(Including ARES/RACES, Amateur Radio Emergency Services / Radio Amateur Civil Emergency Services)
The Office of Emergency Services administers the auxiliary communications services for the City of Palo Alto. Auxiliary Communications includes ARES and RACES. If you live or work in Palo Alto and you are a communications professional, amateur radio operator, or simply interested in radio communications we would welcome your involvement. For more information contact the Palo Alto Office of Emergency Services at 650-617-3197 or firstname.lastname@example.org.
Auxiliary Communications Services (ACS)
The Auxiliary Communications Service (ACS) is a program of the Palo Alto Office of Emergency Services to supplement its emergency communications with volunteer staff. Skilled and dedicated people, licensed and unlicensed, can serve in one or more of four categories: administrative, management, technical, and operations. In California, ACS was expanded from the original RACES program, incorporating civilians who were not amateur radio operators in emergency communications response. California State ACS serves as an educational and training forum to assist all those interested in emergency communications, to serve State government in time of need. The ACS provides tactical, logistical and administrative support and communications for directed government communications systems. This includes operations on equipment and frequencies of any authorized equipment or frequencies in support of any need by government that might be in any way connected with an eventual emergency.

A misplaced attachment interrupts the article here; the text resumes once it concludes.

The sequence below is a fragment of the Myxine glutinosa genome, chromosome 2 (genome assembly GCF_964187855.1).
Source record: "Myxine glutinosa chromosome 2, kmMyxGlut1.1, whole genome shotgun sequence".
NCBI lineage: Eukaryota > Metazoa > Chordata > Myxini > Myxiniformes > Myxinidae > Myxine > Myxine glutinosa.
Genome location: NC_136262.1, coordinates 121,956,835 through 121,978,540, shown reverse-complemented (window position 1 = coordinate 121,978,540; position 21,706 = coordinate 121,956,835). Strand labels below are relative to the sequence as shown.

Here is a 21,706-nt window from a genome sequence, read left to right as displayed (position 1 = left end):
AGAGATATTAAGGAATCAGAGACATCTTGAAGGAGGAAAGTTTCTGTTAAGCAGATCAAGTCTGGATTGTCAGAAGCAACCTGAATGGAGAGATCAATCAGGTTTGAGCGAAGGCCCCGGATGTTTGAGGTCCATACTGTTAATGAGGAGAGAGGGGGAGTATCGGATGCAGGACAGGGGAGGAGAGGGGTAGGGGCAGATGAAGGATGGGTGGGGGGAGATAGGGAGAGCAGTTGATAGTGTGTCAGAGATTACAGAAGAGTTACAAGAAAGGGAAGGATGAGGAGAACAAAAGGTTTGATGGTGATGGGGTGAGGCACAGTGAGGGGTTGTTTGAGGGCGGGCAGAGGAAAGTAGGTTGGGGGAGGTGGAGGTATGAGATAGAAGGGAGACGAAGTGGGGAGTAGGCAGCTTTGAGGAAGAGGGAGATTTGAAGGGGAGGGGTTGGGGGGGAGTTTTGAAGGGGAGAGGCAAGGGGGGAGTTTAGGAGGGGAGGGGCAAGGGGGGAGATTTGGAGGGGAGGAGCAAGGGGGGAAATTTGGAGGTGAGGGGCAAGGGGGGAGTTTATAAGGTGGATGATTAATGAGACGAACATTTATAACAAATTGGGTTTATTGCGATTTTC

Amateur Radio Emergency Services
Amateur Radio Emergency Services, or ARES, is an arm of the Amateur Radio Relay League (ARRL). The League deals with all aspects of amateur radio (also known as ham radio), including legislation, licensing, and contests; the ARES branch specifically handles communications, particularly during emergencies. When you hear in the news that amateur radio operators were part of a search and rescue operation, assisted in getting aid to a ship in trouble at sea, or provided communications for a Red Cross shelter, you're hearing about an ARES function.
ARES volunteers also offer a splendid community service by providing free administrative and support communications at planned events, such as festivals, parades, and bike rides. In addition to helping the community through such service, experienced and inexperienced operators alike can use such events to refresh and polish their emergency-response skills. ARES operators provide their own insurance.